Monday, 28 October 2013

The Spotless Leopard - Review

Two weeks ago at the East Midlands Vegan Festival I had the pleasure of tasting all kinds of delightful vegan food from a wide variety of stalls. But my favourite sample of the entire day actually came from a van: The Spotless Leopard, a vegan catering van normally based in Bristol. Their menu typically includes a good selection of savoury food including vegetable tarts, seitan sandwiches and veggie burgers, all at affordable prices. And if you fancy something sweet then I would highly recommend trying one of the mostly raw cheesecakes on offer.

I went for the Spiced Peanut Butter Cashew Cheesecake - pretty much all of my favourite ingredients in one dessert. The filling was light and delicate with a very creamy texture which contrasted perfectly with the chunkier, nutty base. The addition of spices such as nutmeg and cinnamon added a touch of autumn while the whipped coconut cream topping was luxurious but not excessive. One thing I loved about this dish was that it wasn't overly sweet, instead making the most of different textures and flavour combinations. The company also offer a pumpkin version of this dessert which I can't wait to try.

The advantage of using a van is that The Spotless Leopard can bring vegan food to different locations, mainly in the South West but also further afield. You can find out where the van will be visiting next by clicking here. If catering vans aren't your thing, you can still try the delicious food at The Spotless Leopard's vegan pop-up restaurant in Bristol on the 6th of December, which you can find out more about here.

Like The Spotless Leopard on Facebook here and follow them on Twitter here.

Saturday, 26 October 2013

Banksy - 'Sirens of the Lambs'

I've learnt a lot about Banksy since moving to Bristol where the population seems to be divided between adoration and bitterness for the world-famous street artist. But then it's hardly surprising since controversy is integral to much of Banksy's work. Most recently he has been sparking conversation through his New York residency where he has produced work in his trademark stencil technique alongside several moving installations. One of these, 'Sirens of the Lambs', took to the streets of New York's meatpacking district on October 11th before touring the city for two more weeks.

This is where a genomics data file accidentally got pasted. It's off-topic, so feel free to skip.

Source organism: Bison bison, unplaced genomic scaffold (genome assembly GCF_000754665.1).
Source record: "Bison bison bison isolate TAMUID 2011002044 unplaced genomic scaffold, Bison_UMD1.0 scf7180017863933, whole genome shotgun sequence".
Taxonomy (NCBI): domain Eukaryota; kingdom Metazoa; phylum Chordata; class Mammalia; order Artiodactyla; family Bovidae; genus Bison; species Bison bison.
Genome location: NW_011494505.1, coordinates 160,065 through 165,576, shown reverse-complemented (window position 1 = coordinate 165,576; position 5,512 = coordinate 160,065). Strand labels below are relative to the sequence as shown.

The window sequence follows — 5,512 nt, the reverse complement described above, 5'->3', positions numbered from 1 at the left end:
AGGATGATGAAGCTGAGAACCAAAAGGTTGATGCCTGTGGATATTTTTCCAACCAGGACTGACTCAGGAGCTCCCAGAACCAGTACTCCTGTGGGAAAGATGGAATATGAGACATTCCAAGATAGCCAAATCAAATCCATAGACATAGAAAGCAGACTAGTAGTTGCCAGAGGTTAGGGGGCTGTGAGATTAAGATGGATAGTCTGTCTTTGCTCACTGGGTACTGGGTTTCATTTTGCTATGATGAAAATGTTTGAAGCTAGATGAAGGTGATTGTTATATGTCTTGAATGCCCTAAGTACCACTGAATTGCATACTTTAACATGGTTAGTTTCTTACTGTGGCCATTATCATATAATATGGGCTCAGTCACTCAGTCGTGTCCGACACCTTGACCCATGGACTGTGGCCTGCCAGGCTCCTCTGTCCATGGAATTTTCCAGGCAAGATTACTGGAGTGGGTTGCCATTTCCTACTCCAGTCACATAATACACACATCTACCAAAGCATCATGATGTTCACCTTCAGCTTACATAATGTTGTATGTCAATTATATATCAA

A video, posted on the artist's website, Better Out Than In, shows a truck containing squeaking animal puppets and labelled 'Farm Fresh Meats' driving around, as well as reactions from members of the public. As a vegan, I'm always interested to see how people react when confronted with questions about their food choices and this video displays some common examples. A child runs away in horror like many people do when confronted with animal slaughter videos. Others try to touch the cuddly animals without fully understanding the context, like those who coo over farmed animals in fields without considering their inevitable and impending deaths. The butchers are shown to be laughing at it while plenty of passers-by just ignore it. There are also a handful of people who watch with sympathy and perhaps despair.
The choice of puppets is interesting; they reflect sentimentality, something which is often exploited by animal rights campaigns (find example) whilst also referring to childhood and the destruction of innocence. Even the physical nature of the puppets is important, suggesting that real animals have been reduced to nothing more than products to be manipulated by humans. The puppeteers have total control over these animals, ‘bringing them to life’ as such, which reflects industrial breeding and the idea of animals as commodities. This point is particularly interesting with regards to veganism because one of the core principles is that animals are not ours to use or exploit in any way.

It is not the puppets that I find most disturbing about this installation, but the haunting sound of the ‘sirens’. The shrill, loud noise clearly helps draw attention to the piece - perhaps the sounds made by real animals in this district have simply become part of the everyday cacophony. It's almost like a cry for help, alarming the world of farmed animals desperate struggle.

As with all of Banksy’s work this piece is intended to create a reaction, generate conversation and to allow people to question what society tells us. The question now is how do vegan campaigners successfully do the same thing?

Wednesday, 23 October 2013

Tofu Scramble

This is one of my favourite meals that I've discovered since being vegan. I was never a big fan of scrambled eggs but I LOVE scrambled tofu, probably because it is so versatile and the spices help give it real flavour, rather than just tasting eggy. You can mix up the vegetables and make this into a fabulous breakfast, lunch or dinner.

Tuesday, 1 October 2013

New products!

I've been busy working on some new designs to be printed on tote bags (what better way to make a statement!) for the East Midlands Vegan Festival where I will be having a stall to sell some illustrated goodies! I'll be selling pocket mirrors, badges, zines, recipe books and of course these bags.

If you can't make it down to the festival I'll be opening my Etsy shop in mid-October where you'll be able to purchase all of the products I have available!